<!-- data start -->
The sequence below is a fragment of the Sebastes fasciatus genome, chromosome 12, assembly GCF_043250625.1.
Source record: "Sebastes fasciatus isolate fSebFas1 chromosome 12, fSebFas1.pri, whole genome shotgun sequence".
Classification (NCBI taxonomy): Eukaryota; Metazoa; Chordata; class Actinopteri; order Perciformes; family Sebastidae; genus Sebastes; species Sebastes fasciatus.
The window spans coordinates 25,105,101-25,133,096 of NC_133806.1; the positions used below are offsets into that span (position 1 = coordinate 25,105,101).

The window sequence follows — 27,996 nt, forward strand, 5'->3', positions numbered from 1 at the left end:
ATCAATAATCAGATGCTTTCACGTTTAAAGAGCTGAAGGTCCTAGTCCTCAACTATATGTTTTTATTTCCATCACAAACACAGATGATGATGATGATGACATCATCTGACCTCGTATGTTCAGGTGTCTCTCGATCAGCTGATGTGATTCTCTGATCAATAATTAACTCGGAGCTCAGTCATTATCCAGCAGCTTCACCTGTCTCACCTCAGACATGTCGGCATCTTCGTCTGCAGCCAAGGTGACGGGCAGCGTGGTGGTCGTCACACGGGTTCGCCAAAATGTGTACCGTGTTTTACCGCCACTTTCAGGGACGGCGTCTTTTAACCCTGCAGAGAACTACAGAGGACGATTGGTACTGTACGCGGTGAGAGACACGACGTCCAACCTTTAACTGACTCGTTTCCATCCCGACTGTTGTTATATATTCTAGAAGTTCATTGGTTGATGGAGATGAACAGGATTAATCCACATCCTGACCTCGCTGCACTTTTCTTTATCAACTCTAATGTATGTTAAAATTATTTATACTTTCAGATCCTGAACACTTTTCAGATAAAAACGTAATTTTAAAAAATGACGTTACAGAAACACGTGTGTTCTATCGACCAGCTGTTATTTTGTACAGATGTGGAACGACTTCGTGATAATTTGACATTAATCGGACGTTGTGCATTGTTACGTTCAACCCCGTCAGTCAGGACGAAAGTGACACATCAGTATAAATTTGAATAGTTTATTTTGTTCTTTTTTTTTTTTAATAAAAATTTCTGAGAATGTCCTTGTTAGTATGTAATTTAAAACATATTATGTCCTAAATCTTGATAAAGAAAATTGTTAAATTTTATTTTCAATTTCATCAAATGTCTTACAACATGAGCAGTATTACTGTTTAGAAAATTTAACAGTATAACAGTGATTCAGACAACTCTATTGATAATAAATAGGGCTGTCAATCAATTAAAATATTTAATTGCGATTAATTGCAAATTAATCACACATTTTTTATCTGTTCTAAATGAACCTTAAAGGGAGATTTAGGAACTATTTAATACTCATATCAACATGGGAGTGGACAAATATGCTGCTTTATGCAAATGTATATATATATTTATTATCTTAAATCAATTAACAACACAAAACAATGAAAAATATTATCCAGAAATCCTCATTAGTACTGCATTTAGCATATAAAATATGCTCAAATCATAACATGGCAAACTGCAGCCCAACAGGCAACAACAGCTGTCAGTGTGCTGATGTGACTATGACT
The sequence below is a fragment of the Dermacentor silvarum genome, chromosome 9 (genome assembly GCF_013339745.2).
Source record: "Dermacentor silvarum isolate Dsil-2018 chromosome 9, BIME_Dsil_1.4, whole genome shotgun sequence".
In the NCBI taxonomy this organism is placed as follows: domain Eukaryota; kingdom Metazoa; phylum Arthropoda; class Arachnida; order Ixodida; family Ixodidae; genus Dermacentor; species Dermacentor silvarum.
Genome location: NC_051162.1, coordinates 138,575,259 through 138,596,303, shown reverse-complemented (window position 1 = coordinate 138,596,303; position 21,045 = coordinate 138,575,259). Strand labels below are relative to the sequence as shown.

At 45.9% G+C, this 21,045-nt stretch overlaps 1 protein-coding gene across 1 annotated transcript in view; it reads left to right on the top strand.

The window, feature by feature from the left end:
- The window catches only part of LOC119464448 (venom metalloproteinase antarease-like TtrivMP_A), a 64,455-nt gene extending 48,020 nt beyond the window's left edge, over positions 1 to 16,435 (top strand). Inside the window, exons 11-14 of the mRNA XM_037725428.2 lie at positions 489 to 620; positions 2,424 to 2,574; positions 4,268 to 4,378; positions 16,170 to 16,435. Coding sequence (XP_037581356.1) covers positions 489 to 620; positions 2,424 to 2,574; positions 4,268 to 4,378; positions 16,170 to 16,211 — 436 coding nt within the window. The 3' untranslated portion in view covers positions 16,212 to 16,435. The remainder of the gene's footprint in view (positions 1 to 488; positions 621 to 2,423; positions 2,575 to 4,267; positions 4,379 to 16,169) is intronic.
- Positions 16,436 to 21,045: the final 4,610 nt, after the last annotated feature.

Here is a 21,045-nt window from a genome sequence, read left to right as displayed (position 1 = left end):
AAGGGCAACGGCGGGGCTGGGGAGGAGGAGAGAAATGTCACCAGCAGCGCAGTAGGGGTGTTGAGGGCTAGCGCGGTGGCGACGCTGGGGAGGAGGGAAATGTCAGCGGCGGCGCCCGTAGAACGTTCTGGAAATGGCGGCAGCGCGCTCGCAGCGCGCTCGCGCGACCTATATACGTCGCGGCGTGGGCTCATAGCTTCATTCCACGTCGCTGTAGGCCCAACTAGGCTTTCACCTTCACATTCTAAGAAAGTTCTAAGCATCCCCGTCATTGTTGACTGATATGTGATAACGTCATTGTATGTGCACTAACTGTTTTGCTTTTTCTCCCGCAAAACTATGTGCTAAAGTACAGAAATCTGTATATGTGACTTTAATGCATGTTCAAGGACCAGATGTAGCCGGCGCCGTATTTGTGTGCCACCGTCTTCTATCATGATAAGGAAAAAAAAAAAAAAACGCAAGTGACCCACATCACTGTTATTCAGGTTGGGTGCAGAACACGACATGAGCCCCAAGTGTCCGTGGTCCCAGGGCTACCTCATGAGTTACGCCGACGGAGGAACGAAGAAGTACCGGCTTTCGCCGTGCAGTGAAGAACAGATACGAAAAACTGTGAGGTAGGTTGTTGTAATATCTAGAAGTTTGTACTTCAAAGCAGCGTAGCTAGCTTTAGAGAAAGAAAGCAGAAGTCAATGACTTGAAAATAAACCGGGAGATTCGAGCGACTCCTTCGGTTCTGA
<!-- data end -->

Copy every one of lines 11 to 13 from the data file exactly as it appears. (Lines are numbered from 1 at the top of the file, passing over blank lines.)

At 45.9% G+C, this 21,045-nt stretch overlaps 1 protein-coding gene across 1 annotated transcript in view; it reads left to right on the top strand.

The window, feature by feature from the left end:
- The window catches only part of LOC119464448 (venom metalloproteinase antarease-like TtrivMP_A), a 64,455-nt gene extending 48,020 nt beyond the window's left edge, over positions 1 to 16,435 (top strand). Inside the window, exons 11-14 of the mRNA XM_037725428.2 lie at positions 489 to 620; positions 2,424 to 2,574; positions 4,268 to 4,378; positions 16,170 to 16,435. Coding sequence (XP_037581356.1) covers positions 489 to 620; positions 2,424 to 2,574; positions 4,268 to 4,378; positions 16,170 to 16,211 — 436 coding nt within the window. The 3' untranslated portion in view covers positions 16,212 to 16,435. The remainder of the gene's footprint in view (positions 1 to 488; positions 621 to 2,423; positions 2,575 to 4,267; positions 4,379 to 16,169) is intronic.